Prospering as a Trading Assistant – eBay DSRs
David Brackin is an occasional guest writer on Tamebay and is a Director of Stuff U Sell, the UK’s leading eBay Trading Assistant. His business has sold over £5m of goods for clients – both private and business – and maintains Top Rated Seller status on eBay.
I read this week on AuctionBytes the story of how some eBay Trading Assistants (or consignment sellers as they are called in the US) had gone out of business as a result of the introduction of eBay’s Detailed Seller Ratings programme. They had fallen below the minimum selling standard and the sellers seem to be blaming everyone but themselves for their failure – their business model, their customers and the marketplace. In this article, I reflect on the consignment business model and how the DSR system represents a good way of polling buyer opinion. There is certainly more flexibility that eBay could show in their journey to become a better business partner, but many of these sellers had no one to blame but themselves.
The Trading Assistant Business
There is much to recommend the Trading Assistant business. For our clients, it’s not just about knowing how to use eBay or saving time, but research shows that as a result of our reputation, size, experience and pricing know-how we get higher prices in the marketplace than casual sellers. Many of our best clients are experienced eBay sellers who recognise the value in having someone else deal with the logistical and communications hassles. Furthermore, the service is anonymous so celebrities and Olympic Torch runners can sell without fear of negative publicity.
However, whilst it might seem like a simple business – and many start-up from home as we did – the fixed costs can be very high so sales commissions are easily swamped if you are too small. The sellers in the AuctionBytes article seem to be at a scale that they weren’t able to offer exceptional customer service to their buyers and to take the everyday rough-and- tumble of partial refunds and a bit of buyer goodwill that we all know are just the cost of doing business. I’d be embarrassed to admit that I dropped below minimum selling standards for the sake of a £30 refund.
Furthermore, despite multiple warnings from their buyers, they hadn’t figured out that they had to agree with their sellers to include postage in the sales price. Buyers are annoyed by separate postage (depends on category, but true in many) and care only about total cost of sale. By charging separately they made that hard to calculate and suffered their buyers’ wrath.
Detailed Seller Ratings
Since DSRs were introduced, there has been much to grumble about – buyers being unreasonable or uncaring, the anonymity meaning you can’t know which products (or buyers!) are causing problems, and the vast differences seen between categories – we get hit so much harder when we sell second-hand ladies fashion than brand new business supplies. For all these faults, it does provide some average insight into customers views, albeit with considerably random noise on top, and allows us to track improvements over time. For example, when we experimented with a new courier arrangement for some of our items, we were very quickly able to see that our delivery DSR (sorry, “dispatch time”) suffered and we moved away from the courier. Great feedback. Happier customers.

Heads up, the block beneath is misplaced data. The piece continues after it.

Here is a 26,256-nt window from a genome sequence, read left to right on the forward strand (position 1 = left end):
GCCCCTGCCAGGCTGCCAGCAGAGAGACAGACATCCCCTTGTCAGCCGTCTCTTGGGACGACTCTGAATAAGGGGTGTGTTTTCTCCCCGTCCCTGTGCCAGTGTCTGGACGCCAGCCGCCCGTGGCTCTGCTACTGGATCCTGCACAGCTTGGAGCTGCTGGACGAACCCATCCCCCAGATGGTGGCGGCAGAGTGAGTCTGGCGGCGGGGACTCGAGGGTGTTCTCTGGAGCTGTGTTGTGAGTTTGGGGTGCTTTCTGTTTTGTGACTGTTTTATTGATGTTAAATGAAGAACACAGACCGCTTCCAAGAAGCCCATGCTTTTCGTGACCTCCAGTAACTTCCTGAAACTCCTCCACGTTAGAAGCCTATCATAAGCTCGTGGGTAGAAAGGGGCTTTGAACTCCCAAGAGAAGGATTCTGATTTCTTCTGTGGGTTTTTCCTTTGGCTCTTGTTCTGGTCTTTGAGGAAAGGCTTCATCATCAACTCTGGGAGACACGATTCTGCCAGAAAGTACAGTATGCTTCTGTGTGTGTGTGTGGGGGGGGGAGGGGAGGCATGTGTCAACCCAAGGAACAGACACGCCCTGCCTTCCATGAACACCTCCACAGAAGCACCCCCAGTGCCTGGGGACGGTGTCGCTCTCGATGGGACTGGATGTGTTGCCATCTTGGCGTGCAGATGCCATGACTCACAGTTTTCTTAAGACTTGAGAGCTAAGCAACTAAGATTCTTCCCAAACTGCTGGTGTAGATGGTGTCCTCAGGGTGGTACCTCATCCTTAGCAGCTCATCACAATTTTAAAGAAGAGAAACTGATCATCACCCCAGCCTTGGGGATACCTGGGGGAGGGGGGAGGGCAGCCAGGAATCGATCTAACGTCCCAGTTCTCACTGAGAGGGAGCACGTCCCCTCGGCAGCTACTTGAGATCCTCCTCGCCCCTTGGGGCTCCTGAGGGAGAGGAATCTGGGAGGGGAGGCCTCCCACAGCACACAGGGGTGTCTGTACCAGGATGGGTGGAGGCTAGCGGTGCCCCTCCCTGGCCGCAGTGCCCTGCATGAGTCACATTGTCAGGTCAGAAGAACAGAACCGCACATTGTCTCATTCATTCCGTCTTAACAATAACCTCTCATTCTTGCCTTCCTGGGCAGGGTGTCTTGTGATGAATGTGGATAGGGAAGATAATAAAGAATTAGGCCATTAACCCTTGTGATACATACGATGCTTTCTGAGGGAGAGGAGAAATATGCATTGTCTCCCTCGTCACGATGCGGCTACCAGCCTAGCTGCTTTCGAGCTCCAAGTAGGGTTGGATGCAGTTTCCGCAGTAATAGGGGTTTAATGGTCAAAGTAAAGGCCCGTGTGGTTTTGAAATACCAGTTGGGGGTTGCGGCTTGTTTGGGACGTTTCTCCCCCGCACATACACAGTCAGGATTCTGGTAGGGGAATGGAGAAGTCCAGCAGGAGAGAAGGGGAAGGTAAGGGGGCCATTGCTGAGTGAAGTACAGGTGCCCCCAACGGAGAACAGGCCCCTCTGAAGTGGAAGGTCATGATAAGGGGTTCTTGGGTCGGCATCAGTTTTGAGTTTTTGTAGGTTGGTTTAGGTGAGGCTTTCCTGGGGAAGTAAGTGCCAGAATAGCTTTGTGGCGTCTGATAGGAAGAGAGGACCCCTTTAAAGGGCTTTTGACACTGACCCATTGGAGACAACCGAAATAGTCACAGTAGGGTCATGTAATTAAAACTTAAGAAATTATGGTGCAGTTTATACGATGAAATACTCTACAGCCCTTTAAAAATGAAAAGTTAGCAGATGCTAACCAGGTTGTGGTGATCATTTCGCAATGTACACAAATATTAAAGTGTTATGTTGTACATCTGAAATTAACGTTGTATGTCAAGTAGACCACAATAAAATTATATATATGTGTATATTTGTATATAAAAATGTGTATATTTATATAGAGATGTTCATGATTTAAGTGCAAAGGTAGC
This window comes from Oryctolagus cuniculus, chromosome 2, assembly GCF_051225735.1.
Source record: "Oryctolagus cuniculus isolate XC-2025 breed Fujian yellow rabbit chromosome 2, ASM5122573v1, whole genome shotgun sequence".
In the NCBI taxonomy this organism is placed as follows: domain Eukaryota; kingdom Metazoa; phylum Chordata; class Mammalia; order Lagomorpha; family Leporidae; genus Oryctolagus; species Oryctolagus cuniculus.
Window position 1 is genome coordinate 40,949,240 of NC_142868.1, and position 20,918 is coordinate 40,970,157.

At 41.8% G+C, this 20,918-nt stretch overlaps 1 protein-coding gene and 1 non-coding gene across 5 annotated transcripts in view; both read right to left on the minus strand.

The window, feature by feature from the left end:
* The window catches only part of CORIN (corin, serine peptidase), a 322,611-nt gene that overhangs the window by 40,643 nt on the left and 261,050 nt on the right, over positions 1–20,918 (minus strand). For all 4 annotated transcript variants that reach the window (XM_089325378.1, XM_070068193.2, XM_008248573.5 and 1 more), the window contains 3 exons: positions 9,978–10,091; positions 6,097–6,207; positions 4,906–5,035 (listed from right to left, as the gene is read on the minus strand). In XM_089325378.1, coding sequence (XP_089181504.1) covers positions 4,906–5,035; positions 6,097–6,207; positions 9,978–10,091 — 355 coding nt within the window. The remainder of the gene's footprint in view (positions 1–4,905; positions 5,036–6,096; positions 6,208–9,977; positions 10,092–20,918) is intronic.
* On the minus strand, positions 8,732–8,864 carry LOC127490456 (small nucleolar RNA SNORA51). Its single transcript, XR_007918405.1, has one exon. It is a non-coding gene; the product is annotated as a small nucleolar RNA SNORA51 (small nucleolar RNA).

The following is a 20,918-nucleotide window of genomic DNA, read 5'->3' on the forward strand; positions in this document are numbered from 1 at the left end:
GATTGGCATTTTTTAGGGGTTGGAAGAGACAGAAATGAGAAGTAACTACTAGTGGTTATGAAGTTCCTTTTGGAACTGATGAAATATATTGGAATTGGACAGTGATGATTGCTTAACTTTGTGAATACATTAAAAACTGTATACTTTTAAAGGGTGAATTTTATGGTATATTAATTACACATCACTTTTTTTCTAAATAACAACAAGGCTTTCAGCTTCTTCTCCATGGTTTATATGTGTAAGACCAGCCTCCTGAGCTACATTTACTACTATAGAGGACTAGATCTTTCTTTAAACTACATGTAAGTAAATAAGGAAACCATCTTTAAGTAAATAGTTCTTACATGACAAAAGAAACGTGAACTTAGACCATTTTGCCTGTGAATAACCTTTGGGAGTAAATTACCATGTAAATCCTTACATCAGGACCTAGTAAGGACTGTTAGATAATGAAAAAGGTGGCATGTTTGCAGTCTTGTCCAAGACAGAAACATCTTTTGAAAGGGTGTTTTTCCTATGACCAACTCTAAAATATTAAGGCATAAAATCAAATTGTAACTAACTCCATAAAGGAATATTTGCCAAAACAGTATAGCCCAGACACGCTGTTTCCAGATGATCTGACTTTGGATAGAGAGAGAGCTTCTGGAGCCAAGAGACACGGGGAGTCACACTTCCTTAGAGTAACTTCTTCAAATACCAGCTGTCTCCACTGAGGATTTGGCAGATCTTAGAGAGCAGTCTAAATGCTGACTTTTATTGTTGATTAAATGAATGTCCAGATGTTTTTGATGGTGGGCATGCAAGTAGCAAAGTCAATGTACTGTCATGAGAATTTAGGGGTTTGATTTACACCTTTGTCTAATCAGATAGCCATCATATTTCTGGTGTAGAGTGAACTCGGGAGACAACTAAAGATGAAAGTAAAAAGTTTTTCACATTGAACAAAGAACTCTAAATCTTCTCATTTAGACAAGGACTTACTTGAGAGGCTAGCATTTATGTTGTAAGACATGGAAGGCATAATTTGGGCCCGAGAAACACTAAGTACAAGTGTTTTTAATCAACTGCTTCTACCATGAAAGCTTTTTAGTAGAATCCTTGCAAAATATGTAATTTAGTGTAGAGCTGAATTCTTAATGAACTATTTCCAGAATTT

The biggest real gripe that sellers have, however, is how rigidly eBay interprets the DSRs and then uses them as carrot and stick. A strict rule-based system (now with added rule-based soft-landing zone) takes little account of trading conditions, category variations or other one-off random interferences. Even for large sellers the difference can be a handful of customers in a month – and who knows whether they carefully considered their feedback or left it in a bad mood after an argument with their spouse? They aren’t yet held to account, so what incentive is there for them to care?
Becoming a better business partner
There is no doubt that eBay is serious in its intention to become a better business partner. Over the past 5 years, I’ve seen considerable changes in the marketplace and great leaps towards openness and support of the seller community, and I get a genuine sense that the issue of protection from unreasonable buyers is getting some serious thought. Comments at the recent Catalyst event implied they are streets ahead of Amazon, and could build a real source of competitive advantage here.
However, it is still a constant fear for any seller that – despite being a good citizen – the marketplace will shut them out without discussion. Business investment thrives on confidence, and the rules-based culture is one of the biggest hurdles to building long-term businesses on eBay. When I speak to investors about giving us money to expand our eBay business, I explain the risk by comparing it with sharing a bed with a gorilla – you never know if they are going to roll over and crush you in their sleep.
Giving increased power to the Customer Service and Account Management teams and releasing them from the rigidity of Trust & Safety would be a great next step. It would allow sellers to commit more to the marketplace and improvement to flourish within a trusted relationship. It’s too late for the sellers mentioned in the article, but for those who are left, it’s time for the conversation to move on from jumping through hoops to selling more and making customers happy.